The Tennessee Titans shocked many NFL pundits last season after they failed to follow-up a very strong 2008 season. While many suggested that the Titans were still the team to beat and thought they had a good shot of representing the AFC in the Super Bowl, Tennessee would win only half of their games and rely on the legs of Chris Johnson for a majority of their offensive power.
To make matters worse, Vince Young was unable to prove real improvement and Kerry Collins failed to maintain his impressive 2008 form. Since Derrick Mason left the club in 2005, the franchise has struggled to find a legitimate first receiver for any of their quarterbacks to throw the ball. They hoped that all changed when they drafted Kenny Britt out of Rutgers in the first round of the 2009 NFL Draft.
While early indications pointed to a positive future, as Britt caught 42 passes for 701 yards and three touchdowns as a rookie, this off-season has given the Titans a reason to be concerned.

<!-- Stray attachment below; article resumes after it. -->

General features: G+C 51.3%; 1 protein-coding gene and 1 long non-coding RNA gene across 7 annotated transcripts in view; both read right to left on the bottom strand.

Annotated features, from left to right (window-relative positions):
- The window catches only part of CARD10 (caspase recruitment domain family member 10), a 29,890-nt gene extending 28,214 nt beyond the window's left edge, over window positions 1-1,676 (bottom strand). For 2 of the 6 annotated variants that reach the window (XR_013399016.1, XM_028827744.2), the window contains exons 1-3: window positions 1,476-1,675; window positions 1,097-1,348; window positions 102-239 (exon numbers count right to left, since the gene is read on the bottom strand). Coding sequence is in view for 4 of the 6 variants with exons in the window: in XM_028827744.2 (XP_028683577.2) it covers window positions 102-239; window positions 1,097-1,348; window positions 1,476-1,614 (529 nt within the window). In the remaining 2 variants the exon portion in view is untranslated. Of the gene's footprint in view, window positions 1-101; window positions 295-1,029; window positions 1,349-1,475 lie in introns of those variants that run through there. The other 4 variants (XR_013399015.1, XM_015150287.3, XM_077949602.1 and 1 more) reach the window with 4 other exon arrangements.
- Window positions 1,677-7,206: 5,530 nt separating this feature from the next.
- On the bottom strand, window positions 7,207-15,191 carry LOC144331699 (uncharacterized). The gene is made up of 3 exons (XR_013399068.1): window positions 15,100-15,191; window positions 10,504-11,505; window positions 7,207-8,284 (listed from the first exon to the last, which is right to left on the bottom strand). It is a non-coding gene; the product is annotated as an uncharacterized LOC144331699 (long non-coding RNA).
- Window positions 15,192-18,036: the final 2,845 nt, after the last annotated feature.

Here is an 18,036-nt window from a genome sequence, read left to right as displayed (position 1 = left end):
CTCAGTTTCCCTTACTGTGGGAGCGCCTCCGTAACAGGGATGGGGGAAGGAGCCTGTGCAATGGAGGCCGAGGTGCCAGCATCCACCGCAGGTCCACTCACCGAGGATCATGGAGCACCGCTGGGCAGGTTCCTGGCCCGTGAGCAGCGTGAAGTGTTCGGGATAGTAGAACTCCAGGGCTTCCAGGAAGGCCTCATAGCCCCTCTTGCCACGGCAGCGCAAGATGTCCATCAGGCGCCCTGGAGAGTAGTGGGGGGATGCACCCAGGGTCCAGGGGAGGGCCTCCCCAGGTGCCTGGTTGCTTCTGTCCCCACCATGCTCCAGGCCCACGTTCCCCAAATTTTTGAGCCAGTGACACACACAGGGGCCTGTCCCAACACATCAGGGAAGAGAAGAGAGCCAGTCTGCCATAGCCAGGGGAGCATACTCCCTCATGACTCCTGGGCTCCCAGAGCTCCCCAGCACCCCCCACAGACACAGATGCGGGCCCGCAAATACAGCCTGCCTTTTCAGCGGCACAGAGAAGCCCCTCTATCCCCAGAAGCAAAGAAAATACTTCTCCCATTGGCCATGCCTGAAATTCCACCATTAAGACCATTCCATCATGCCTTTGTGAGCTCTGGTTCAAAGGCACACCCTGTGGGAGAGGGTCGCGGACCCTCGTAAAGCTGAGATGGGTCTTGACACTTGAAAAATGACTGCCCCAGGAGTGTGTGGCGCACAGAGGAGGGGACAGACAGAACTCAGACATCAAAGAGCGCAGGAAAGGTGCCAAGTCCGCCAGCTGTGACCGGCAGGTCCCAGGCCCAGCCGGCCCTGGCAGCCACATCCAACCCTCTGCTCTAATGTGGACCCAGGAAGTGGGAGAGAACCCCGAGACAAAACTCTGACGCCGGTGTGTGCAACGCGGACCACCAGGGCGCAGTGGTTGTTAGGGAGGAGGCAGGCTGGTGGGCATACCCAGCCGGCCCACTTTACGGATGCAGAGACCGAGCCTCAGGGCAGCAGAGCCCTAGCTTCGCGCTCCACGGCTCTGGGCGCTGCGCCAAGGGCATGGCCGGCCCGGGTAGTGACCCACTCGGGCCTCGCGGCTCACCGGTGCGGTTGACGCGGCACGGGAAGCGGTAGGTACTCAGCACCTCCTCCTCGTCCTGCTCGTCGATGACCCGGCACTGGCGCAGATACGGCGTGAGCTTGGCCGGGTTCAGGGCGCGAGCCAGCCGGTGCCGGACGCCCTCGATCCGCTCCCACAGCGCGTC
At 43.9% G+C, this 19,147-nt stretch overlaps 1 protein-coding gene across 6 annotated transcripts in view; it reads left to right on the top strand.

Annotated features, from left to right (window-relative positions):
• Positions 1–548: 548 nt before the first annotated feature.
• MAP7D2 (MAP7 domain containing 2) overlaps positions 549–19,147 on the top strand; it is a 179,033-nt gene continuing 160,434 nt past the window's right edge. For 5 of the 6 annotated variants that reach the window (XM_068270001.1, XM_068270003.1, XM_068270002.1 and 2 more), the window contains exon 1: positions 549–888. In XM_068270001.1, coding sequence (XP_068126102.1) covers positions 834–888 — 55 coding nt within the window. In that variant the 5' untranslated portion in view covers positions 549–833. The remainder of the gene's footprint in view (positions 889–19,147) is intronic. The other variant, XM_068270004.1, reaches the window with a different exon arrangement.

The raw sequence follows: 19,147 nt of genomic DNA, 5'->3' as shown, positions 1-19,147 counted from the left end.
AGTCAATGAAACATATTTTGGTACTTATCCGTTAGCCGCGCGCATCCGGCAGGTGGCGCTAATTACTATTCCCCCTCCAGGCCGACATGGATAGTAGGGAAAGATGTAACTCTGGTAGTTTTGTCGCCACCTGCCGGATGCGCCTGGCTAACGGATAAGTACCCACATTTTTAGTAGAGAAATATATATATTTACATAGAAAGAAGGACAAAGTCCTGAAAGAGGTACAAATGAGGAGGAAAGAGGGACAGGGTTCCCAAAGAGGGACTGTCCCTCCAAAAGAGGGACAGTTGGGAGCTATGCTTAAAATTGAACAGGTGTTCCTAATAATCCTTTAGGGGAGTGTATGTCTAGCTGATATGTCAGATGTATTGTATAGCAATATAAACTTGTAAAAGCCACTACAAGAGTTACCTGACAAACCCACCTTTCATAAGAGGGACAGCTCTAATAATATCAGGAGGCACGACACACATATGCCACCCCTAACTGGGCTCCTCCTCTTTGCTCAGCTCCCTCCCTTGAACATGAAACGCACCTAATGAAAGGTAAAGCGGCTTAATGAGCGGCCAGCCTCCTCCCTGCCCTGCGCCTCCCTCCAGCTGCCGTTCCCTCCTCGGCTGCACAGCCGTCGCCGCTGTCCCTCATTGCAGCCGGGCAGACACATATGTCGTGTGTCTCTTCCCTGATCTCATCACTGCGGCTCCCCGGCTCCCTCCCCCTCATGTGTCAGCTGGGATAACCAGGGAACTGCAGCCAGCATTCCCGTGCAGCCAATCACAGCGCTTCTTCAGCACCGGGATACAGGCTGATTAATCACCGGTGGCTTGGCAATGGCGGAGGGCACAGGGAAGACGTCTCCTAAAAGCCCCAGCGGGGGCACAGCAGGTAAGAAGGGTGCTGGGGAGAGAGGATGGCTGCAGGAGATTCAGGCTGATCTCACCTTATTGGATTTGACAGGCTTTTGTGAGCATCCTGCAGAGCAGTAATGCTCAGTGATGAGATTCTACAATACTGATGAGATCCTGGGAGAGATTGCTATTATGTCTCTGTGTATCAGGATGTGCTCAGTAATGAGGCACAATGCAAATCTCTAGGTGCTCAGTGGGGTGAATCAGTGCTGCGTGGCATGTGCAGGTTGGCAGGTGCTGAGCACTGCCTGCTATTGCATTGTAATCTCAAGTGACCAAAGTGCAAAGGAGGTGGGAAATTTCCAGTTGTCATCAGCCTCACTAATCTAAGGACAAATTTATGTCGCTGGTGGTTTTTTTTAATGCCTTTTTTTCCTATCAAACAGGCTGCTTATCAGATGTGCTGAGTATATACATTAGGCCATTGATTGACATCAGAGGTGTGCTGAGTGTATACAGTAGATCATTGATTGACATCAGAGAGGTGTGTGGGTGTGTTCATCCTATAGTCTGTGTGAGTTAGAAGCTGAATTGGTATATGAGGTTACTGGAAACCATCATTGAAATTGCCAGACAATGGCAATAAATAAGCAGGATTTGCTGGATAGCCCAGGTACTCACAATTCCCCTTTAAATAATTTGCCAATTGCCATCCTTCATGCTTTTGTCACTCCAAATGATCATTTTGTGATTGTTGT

Britt has struggled holding on to passes, and his teammates have started to poke fun at him by calling him “Question Mark.” In fact, it seems his performance to this point in 2010 indicate that he has regressed, and have thrown his role as the teams top receiver into question. Britt has addressed his difficulties, “It has been horrible. I am disappointed in myself. I know I have to get better. They expect me to get better. And that’s what I plan on doing.”
This is certainly not a good sign for a struggling franchise that already has question-marks at a number of position, particularly a short history of failing to field a group of receivers capable of helping the team’s uncertainty at quarterback. Of course, any bad sign for a team in the AFC South is a good sign for the Indianapolis Colts and is the kind of thing fans in Indianapolis might find interesting.
If Britt falters, the Titans chances of finding their 2008 form begins to look more difficult and starts to make a team like the Houston Texans appear like the Colts unquestioned competition for the AFC South in 2010. For more, visit Jim Wyatt’s story in the Tennessean.